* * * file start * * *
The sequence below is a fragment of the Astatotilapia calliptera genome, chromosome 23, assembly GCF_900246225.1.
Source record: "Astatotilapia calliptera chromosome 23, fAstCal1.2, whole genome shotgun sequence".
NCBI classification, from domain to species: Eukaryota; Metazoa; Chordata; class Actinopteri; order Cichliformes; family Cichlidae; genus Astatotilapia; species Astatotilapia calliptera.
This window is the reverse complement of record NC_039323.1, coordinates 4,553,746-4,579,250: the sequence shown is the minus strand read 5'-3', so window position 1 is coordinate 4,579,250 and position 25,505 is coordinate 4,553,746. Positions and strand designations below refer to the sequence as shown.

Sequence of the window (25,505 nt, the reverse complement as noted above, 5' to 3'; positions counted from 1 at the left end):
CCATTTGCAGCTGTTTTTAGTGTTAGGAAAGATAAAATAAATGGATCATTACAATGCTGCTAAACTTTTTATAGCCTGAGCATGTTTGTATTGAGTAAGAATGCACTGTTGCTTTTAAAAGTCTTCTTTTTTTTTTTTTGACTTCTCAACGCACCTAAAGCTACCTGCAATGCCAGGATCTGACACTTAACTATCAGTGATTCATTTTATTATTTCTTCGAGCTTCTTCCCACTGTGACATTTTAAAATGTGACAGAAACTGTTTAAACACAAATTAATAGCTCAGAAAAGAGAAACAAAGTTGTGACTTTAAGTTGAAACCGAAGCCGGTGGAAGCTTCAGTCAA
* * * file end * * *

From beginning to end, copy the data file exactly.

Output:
The sequence below is a fragment of the Astatotilapia calliptera genome, chromosome 23, assembly GCF_900246225.1.
Source record: "Astatotilapia calliptera chromosome 23, fAstCal1.2, whole genome shotgun sequence".
NCBI classification, from domain to species: Eukaryota; Metazoa; Chordata; class Actinopteri; order Cichliformes; family Cichlidae; genus Astatotilapia; species Astatotilapia calliptera.
This window is the reverse complement of record NC_039323.1, coordinates 4,553,746-4,579,250: the sequence shown is the minus strand read 5'-3', so window position 1 is coordinate 4,579,250 and position 25,505 is coordinate 4,553,746. Positions and strand designations below refer to the sequence as shown.

Sequence of the window (25,505 nt, the reverse complement as noted above, 5' to 3'; positions counted from 1 at the left end):
CCATTTGCAGCTGTTTTTAGTGTTAGGAAAGATAAAATAAATGGATCATTACAATGCTGCTAAACTTTTTATAGCCTGAGCATGTTTGTATTGAGTAAGAATGCACTGTTGCTTTTAAAAGTCTTCTTTTTTTTTTTTTGACTTCTCAACGCACCTAAAGCTACCTGCAATGCCAGGATCTGACACTTAACTATCAGTGATTCATTTTATTATTTCTTCGAGCTTCTTCCCACTGTGACATTTTAAAATGTGACAGAAACTGTTTAAACACAAATTAATAGCTCAGAAAAGAGAAACAAAGTTGTGACTTTAAGTTGAAACCGAAGCCGGTGGAAGCTTCAGTCAA